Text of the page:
The closing period of 2022 was a particularly busy time for capital-funded source protection projects, with planned works drawing to a close on pilot group water schemes in Roscommon and Monaghan.
The pilot project, which had been funded under the Multi-Annual Rural Water Programme (MARWP), has seen remarkable levels of community engagement and a legacy of physical measures that have been targeted in specific areas of GWS source catchments/zones of contribution (ZOC) to help prevent pollution.
In the final few months of the project, Mid-Roscommon GWS worked with three local farmers to install fencing as well as extensive buffer zones and trees. On one particular farm, the GWS has followed recommendations of a ecohydrological assessment by installing a series of ‘leaky dams’ within a drainage channel/sinking stream that is hydrogeologically connected and has been traced to one of its spring sources. In a further effort to capture and store sediment, a silt mat has been placed in between each dam to take advantage of the reduction in water velocity achieved.
The GWS has also recently completed protection works around its Ogulla source, including the erection of public signage. Elsewhere in the county, fencing and buffer zone installation has been completed on a farm in the Pollacat Springs GWS ZOC, while Gorthaganny GWS has upgraded the weatherproofing protection of its spring chambers.
With over 10km of fencing completed at targeted locations, along with extensive bank revetment and buffer zone installation, Stranooden GWS its now turning its attention to the next phase of its source protection journey.
In areas where bank revetment has been completed, additional protection is required to ensure longlasting bank stabilisation. Through a collaboration with the Friends of Dromore community organisation, the GWS will be planting over 750 fruit trees along such banks. By planting the trees 4-5 metres apart, their roots will stabilise the riverbanks yet avoid overshading the river.
The GWS has also identified over six hectares of areas in vulnerable parts of its catchment that may be suited to the ‘Forests for Water’ measure of the recently proposed Forestry Programme 2023–2030. It is liaising with landowners in regard to progressing this potential measure. The GWS will be continuing to work closely with farmers to combat MCPA issues in specific areas of the catchment.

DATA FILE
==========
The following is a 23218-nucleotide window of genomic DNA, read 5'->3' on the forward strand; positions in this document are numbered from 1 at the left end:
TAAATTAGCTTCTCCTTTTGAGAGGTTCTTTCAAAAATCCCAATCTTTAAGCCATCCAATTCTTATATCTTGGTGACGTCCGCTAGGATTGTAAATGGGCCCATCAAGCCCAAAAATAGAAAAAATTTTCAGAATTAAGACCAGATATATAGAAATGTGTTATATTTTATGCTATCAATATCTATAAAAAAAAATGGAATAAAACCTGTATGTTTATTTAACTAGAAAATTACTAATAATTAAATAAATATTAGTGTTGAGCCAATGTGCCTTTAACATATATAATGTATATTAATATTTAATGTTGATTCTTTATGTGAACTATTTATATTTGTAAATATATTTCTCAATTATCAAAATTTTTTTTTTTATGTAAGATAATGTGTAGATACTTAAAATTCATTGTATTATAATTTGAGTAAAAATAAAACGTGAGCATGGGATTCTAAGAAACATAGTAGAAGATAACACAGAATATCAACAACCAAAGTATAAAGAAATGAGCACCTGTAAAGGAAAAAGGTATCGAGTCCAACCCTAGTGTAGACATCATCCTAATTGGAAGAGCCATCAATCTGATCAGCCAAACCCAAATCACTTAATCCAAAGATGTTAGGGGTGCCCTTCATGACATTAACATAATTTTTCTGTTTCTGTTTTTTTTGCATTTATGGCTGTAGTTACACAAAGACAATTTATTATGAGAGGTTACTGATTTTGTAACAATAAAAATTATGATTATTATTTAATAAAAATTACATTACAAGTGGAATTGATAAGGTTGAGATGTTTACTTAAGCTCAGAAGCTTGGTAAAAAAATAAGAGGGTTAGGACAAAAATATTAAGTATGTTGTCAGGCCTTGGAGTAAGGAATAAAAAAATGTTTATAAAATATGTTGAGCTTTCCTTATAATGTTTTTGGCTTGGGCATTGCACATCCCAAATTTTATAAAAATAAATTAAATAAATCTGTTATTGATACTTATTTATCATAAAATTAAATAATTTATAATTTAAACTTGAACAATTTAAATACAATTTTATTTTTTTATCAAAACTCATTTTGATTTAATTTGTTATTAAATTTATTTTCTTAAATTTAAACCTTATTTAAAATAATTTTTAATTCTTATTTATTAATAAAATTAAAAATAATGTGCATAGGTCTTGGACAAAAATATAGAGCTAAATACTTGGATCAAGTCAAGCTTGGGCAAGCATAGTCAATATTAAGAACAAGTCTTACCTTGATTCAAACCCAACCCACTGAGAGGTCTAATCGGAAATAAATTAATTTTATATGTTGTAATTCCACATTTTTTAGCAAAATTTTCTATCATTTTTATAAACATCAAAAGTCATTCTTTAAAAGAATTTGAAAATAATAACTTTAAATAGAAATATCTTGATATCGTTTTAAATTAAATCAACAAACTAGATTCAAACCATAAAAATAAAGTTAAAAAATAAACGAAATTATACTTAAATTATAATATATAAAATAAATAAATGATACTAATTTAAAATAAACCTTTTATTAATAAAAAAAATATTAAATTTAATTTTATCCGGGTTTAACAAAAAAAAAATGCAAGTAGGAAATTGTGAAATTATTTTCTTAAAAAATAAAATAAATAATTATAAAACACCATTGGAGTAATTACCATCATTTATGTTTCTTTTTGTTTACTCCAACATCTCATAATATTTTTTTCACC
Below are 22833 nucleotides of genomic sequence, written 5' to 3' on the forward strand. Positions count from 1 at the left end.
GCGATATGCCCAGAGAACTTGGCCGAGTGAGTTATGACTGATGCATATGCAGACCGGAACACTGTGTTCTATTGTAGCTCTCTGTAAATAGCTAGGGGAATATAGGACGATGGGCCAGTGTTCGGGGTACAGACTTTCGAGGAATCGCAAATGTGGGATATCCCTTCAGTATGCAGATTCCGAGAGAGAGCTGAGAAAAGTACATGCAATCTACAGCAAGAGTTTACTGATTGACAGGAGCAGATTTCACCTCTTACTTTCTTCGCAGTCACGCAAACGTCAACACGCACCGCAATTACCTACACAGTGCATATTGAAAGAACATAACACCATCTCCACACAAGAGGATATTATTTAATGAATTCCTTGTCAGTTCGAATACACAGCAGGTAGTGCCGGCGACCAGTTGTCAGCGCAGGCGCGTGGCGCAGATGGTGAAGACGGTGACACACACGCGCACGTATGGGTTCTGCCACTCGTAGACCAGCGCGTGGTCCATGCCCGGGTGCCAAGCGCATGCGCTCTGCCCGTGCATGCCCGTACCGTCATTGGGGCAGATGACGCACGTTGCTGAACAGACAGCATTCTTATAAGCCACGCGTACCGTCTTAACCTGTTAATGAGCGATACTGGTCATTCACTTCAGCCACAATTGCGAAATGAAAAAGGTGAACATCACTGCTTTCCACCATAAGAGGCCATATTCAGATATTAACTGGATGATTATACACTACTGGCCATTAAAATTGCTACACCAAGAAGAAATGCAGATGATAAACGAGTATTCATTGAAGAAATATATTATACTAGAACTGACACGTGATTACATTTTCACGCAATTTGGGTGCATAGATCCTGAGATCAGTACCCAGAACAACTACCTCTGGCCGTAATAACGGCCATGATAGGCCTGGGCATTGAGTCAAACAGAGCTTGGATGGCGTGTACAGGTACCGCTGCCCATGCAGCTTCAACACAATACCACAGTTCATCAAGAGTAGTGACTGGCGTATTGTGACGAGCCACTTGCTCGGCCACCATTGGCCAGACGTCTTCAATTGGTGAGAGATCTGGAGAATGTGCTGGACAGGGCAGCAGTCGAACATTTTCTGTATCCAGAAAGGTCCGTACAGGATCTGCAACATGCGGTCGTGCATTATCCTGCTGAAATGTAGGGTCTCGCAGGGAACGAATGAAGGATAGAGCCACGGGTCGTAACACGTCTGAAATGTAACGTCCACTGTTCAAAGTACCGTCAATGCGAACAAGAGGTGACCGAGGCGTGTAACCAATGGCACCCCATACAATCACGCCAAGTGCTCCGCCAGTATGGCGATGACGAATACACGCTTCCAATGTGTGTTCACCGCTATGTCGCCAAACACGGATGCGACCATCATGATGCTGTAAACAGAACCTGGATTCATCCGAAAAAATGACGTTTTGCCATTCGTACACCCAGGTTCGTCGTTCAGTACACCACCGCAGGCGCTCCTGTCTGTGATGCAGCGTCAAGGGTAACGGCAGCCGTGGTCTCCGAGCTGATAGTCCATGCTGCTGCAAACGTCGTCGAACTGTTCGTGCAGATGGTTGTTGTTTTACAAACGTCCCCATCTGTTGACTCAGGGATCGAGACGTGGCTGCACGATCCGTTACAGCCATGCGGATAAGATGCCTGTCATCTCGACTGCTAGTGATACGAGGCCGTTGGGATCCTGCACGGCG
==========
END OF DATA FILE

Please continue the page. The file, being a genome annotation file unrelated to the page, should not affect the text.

An extensive report on the overall achievements and learnings from phase two of the source protection pilot is being prepared by the NFGWS and will be published in early 2023.
As highlighted, although the pilot project has drawn to close, source protection works will need to continue in each GWS. Ongoing maintenance is essential and measures will be needed in other critical source areas of some of the more complex catchments.
Meanwhile, work continues on the ongoing integrated source protection planning (ISPP) and mitigation actions project which has been funded by the Department of Housing, Local Government and Heritage (DHLGH) and Department of Agriculture, Food and the Marine (DAFM).
ISPP presentation meetings with GWSs are ongoing and will be completed in the coming months. Mitigation measures have recently been implemented in Crosserlough GWS and Erne Valley GWS in Co.Cavan, Kilaturley GWS, Co. Mayo, and Glinsk Creggs GWS, Co. Galway. Glaslough Tyholland GWS, Co. Monaghan, is also installing fencing in its catchment and will be running significant community engagement initiatives during 2023, targeting the issue of pesticide contamination.
This article originally featured in the most recent edition of the Rural Water News magazine. To read the full edition and to sign up to our magazine mailing list, click here.